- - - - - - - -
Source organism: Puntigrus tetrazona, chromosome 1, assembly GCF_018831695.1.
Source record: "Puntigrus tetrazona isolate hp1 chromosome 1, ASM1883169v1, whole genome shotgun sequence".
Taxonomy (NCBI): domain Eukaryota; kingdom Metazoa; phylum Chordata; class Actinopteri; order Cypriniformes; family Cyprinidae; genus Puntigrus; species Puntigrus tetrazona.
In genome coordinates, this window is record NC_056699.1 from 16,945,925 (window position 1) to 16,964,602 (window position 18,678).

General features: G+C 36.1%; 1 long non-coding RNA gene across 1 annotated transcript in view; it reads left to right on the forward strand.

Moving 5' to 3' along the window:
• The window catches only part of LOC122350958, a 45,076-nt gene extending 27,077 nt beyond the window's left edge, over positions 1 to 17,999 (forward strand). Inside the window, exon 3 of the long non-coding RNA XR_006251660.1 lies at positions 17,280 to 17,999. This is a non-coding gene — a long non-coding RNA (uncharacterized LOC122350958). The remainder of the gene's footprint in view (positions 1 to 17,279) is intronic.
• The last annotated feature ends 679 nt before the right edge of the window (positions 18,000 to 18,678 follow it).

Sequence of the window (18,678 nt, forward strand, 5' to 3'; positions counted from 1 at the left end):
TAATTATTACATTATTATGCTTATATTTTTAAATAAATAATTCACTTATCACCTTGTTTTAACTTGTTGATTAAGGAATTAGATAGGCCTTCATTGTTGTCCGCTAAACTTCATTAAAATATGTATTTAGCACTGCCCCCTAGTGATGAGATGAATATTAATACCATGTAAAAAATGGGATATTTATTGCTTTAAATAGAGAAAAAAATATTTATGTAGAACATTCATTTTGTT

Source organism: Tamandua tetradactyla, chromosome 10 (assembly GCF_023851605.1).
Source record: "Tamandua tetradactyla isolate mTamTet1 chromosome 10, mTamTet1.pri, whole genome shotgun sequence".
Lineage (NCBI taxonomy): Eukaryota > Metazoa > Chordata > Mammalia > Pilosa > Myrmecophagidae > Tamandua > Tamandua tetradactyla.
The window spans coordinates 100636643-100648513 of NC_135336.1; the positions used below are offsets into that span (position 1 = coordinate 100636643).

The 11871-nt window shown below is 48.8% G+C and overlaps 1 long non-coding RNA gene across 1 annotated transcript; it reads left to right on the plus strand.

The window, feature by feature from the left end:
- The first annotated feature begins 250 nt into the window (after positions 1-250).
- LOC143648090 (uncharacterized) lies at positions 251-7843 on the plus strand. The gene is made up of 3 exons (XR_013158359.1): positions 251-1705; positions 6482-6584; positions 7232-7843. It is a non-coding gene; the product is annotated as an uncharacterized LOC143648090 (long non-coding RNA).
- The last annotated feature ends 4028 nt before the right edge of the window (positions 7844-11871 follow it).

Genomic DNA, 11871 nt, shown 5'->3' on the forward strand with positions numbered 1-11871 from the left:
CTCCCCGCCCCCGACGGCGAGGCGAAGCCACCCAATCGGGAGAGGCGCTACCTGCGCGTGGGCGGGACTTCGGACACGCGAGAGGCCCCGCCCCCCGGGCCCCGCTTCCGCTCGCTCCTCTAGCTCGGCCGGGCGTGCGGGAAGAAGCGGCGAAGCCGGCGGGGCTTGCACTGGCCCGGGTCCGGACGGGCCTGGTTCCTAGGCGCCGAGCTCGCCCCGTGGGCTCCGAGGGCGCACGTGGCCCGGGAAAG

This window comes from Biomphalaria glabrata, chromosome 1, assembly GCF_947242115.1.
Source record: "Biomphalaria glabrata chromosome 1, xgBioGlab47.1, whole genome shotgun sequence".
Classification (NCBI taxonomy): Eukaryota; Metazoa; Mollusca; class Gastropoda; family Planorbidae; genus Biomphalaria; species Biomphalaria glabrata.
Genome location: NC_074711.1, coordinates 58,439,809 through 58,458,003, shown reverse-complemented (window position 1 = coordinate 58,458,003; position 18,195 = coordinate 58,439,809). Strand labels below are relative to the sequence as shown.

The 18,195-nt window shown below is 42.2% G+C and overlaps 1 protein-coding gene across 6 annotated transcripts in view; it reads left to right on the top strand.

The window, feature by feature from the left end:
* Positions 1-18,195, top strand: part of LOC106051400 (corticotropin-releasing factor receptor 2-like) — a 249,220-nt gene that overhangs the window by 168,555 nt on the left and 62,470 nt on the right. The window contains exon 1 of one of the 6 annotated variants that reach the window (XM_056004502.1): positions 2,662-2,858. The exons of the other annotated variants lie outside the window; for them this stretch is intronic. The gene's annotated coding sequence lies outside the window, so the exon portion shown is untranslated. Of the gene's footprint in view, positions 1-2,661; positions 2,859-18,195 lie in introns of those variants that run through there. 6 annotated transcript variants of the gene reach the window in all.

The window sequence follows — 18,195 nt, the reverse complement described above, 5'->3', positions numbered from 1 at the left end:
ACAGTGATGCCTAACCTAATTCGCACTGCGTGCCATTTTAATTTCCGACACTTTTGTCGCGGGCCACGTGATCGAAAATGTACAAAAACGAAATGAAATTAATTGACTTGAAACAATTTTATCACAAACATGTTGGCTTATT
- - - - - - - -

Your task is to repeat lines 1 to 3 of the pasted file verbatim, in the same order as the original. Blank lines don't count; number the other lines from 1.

Source organism: Puntigrus tetrazona, chromosome 1, assembly GCF_018831695.1.
Source record: "Puntigrus tetrazona isolate hp1 chromosome 1, ASM1883169v1, whole genome shotgun sequence".
Taxonomy (NCBI): domain Eukaryota; kingdom Metazoa; phylum Chordata; class Actinopteri; order Cypriniformes; family Cyprinidae; genus Puntigrus; species Puntigrus tetrazona.